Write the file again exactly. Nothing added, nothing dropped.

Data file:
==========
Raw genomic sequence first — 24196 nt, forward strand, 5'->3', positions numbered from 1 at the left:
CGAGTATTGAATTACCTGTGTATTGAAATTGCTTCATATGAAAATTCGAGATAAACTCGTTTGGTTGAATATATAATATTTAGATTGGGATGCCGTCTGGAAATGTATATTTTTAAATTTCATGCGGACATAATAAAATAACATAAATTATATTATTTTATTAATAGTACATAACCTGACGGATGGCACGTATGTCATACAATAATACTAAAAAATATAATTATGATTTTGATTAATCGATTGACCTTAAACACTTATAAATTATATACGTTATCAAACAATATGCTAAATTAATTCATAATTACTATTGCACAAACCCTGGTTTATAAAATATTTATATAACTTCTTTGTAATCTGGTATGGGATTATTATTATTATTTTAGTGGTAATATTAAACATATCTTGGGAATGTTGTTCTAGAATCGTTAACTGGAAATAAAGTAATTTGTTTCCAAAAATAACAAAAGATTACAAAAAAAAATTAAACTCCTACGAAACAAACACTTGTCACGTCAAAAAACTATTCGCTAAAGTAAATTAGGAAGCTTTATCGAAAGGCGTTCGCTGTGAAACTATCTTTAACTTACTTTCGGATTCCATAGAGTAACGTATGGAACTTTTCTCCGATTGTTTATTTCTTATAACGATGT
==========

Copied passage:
Raw genomic sequence first — 24196 nt, forward strand, 5'->3', positions numbered from 1 at the left:
CGAGTATTGAATTACCTGTGTATTGAAATTGCTTCATATGAAAATTCGAGATAAACTCGTTTGGTTGAATATATAATATTTAGATTGGGATGCCGTCTGGAAATGTATATTTTTAAATTTCATGCGGACATAATAAAATAACATAAATTATATTATTTTATTAATAGTACATAACCTGACGGATGGCACGTATGTCATACAATAATACTAAAAAATATAATTATGATTTTGATTAATCGATTGACCTTAAACACTTATAAATTATATACGTTATCAAACAATATGCTAAATTAATTCATAATTACTATTGCACAAACCCTGGTTTATAAAATATTTATATAACTTCTTTGTAATCTGGTATGGGATTATTATTATTATTTTAGTGGTAATATTAAACATATCTTGGGAATGTTGTTCTAGAATCGTTAACTGGAAATAAAGTAATTTGTTTCCAAAAATAACAAAAGATTACAAAAAAAAATTAAACTCCTACGAAACAAACACTTGTCACGTCAAAAAACTATTCGCTAAAGTAAATTAGGAAGCTTTATCGAAAGGCGTTCGCTGTGAAACTATCTTTAACTTACTTTCGGATTCCATAGAGTAACGTATGGAACTTTTCTCCGATTGTTTATTTCTTATAACGATGT